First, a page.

Lecithin, found in sunflower seeds and other healthy food sources, provides the brain and brain chemistry, protection and support; a ‘must have’ mental health support.
Lecithin is a phospholipid, a compound made of fats and water-soluble chemicals, produced in the human liver and are significant constituents of the central nervous system (CNS), and brain. “The phospholipids, omega-3 polyunsaturated fatty acid (PUFA) and docosahexaenoic acid (DHA) are the most abundant1. DHA and omega-3 are necessary for normal brain development and cognitive function2,3,4,5. A strong link exists between an adequate supply of dietary PUFAs and the sustenance of cognitive health, learning, neural plasticity, synaptogenesis and synaptic transmission” 8,9,10,11
Lecithin is source of choline, an essential nutrient the body needs to make the neurotransmitter acetylcholine, a chemical messenger that communicate between the neurons (nerve cells) throughout your body.
Lecithin helps break down cholesterol in the blood. In a research study, Influence of Soy Lecithin Administration on Hypercholesterolemia; “The results showed significant reduction in the concentration of total cholesterol and LDL-cholesterol during the first month, suggesting that the daily administration of lecithin capsules could be used as an adjuvant treatment in hypercholesterolemia, possibly by reducing the intestinal absorption or by the increased secretion of bile acids with high levels of cholesterol and phospholipids.” 13
A healthy, properly functioning liver is a prerequisite to healthy lecithin production and brain function. There are many factors that can interfere with the natural production and utilization of lecithin in the body and brain. It is the liver’s job to make toxic substances in the body harmless. These toxic and excess substances may be breakdown products made by the body (ammonia), hormones (including cortisol) or substances that you take in through diet, medications, air pollution, alcohol and personal care products (cosmetics). Toxins can harm any part of the body or brain including the blood brain barrier, your brain’s protection. Loss of or compromised brain function can occur when the liver is unable to remove toxins from the blood. This is called hepatic encephalopathy (HE). This problem may occur suddenly or it may develop slowly over time. 15
In a holistic approach to improving mental health, the liver and detoxification pathways are a necessary starting point for review. Ongoing detoxification through healthy lifestyle and detoxification supports can improve overall liver and detoxification function, which in turn can improve the body’s natural lecithin production, distribution and usage. Anything that challenges the liver and detoxification pathways can compromise the body’s lecithin availability, brain function and mental health. Holistic detoxification requires a two step process; stop adding to your body pollution of potential liver challengers, and detoxify the existing body pollution of toxins. Learn more about body pollution and whole body detoxification methods in my blog posts Body Pollution: Who is Responsible? and MAINTAINING HEALTHY LONGEVITY: Keep Your Liver Happy in the Midst of Toxins, Distress and Happy Hour.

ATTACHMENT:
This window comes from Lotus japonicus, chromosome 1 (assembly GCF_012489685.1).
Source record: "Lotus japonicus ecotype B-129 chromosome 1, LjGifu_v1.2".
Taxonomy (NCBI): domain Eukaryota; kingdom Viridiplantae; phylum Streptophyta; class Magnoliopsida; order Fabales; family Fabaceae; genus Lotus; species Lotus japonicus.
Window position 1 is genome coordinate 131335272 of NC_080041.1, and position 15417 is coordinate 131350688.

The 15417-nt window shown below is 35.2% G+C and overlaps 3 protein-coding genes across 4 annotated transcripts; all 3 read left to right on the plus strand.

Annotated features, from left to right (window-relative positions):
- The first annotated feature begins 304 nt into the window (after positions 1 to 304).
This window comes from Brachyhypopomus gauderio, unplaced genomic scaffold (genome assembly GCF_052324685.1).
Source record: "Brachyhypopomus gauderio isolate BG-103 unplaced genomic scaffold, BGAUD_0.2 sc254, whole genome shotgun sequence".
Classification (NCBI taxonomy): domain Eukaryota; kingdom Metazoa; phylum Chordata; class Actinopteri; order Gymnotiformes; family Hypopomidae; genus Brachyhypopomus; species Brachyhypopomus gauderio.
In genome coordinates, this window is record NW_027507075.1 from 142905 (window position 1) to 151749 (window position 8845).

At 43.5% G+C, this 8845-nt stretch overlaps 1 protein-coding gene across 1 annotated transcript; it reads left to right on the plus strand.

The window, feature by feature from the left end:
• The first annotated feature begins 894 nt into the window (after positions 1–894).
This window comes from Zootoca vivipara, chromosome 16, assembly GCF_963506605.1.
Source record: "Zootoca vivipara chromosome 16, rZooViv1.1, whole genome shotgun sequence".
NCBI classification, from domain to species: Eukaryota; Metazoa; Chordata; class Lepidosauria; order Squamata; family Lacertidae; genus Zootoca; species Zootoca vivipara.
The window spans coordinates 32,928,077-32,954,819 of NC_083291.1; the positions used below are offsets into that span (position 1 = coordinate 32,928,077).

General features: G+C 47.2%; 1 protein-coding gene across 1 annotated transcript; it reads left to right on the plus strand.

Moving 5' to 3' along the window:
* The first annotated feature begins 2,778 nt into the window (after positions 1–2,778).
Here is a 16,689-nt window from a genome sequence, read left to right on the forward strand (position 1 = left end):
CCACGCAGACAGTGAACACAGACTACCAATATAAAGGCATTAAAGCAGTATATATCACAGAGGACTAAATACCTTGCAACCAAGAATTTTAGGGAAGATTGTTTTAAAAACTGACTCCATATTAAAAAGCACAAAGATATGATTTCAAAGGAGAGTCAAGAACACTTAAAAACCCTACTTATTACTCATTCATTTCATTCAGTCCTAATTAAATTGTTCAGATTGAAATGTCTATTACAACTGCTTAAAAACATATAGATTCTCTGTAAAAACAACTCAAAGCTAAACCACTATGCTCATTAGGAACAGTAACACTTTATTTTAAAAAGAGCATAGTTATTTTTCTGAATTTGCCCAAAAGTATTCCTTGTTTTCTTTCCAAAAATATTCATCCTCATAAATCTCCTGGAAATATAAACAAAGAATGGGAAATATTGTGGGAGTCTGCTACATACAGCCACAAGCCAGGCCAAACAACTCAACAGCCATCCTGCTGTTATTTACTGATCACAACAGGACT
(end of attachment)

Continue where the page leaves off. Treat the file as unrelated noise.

Lecithin occurs naturally in many foods,
- whole grains
- wheat germ
- sunflower seeds
- cooked green vegetables, such as Brussel sprouts and broccoli
- legumes, such as soybeans, kidney beans and black beans
- organ meats
- red meat
Lecithin supplements are derived from eggs, soy, sunflower seeds, canola, cottonseed, or animal fats. For improved health, efforts should be made to avoid genetically modified foods and supplements. Soy crops in the US are reported to be 94% genetically modified. Buy organic, Non GMO lecithin supplements when possible, to avoid adding unwanted toxins like pesticides to your body and brain.
Lecithin: Impact on the brain
The research studies to date (some listed below and in the sources section), indicate a positive mental health benefit from ensuring an adequate supply and distribution of lecithin to the brain.
“A positive influence of phosphatidylserine (PS) and phosphatidic acid (PA) supplementation, phospholipids found in soy and sunflower seed lecithin, on memory, mood, and cognition was demonstrated among elderly test subjects.” 14